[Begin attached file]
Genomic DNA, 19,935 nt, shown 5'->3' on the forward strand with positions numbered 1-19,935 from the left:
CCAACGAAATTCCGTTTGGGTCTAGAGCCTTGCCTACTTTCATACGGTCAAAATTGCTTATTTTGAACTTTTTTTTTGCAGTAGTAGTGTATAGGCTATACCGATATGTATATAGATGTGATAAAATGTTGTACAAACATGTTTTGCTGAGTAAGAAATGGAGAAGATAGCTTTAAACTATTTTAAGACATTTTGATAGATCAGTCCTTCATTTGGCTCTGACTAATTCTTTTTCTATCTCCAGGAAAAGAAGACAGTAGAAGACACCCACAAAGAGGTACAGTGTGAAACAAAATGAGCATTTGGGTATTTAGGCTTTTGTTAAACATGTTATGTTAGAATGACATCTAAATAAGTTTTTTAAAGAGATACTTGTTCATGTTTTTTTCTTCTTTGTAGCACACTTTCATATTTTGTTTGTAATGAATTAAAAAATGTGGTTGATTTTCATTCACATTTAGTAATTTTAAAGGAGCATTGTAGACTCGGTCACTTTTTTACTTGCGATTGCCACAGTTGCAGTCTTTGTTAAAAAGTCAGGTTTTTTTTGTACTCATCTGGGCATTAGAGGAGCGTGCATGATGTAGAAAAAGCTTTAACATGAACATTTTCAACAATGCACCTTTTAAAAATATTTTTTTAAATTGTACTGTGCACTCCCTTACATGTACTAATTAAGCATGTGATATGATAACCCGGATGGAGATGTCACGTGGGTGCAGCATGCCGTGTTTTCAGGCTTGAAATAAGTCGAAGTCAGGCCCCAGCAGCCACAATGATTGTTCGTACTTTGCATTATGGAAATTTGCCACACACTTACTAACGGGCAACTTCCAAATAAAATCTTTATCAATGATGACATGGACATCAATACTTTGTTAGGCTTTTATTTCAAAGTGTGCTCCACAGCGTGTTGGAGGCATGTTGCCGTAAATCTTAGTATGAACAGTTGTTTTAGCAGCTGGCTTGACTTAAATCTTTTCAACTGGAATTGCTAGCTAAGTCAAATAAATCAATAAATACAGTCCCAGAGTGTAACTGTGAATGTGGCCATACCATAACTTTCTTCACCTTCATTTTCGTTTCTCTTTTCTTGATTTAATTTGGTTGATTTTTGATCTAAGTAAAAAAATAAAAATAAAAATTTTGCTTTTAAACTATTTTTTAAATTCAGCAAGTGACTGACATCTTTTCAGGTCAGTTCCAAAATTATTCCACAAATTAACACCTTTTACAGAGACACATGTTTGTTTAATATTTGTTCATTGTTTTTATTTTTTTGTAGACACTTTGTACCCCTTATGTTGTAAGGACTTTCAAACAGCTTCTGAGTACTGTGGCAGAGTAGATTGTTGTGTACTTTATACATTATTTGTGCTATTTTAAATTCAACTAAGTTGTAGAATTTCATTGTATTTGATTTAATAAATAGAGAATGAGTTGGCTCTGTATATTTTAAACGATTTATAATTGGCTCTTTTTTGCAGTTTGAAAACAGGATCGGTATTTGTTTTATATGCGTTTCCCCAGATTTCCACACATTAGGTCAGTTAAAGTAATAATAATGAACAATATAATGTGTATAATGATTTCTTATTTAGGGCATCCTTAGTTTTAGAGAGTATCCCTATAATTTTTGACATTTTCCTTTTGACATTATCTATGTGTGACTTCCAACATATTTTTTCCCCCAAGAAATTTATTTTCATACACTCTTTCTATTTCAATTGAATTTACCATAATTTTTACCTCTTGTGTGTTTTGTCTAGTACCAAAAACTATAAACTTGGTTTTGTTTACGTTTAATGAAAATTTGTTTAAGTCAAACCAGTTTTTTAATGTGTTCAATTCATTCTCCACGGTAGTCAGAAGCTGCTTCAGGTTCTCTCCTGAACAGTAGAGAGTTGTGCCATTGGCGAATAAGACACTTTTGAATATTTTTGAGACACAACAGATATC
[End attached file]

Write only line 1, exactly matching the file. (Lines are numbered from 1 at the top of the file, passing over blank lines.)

Genomic DNA, 19,935 nt, shown 5'->3' on the forward strand with positions numbered 1-19,935 from the left: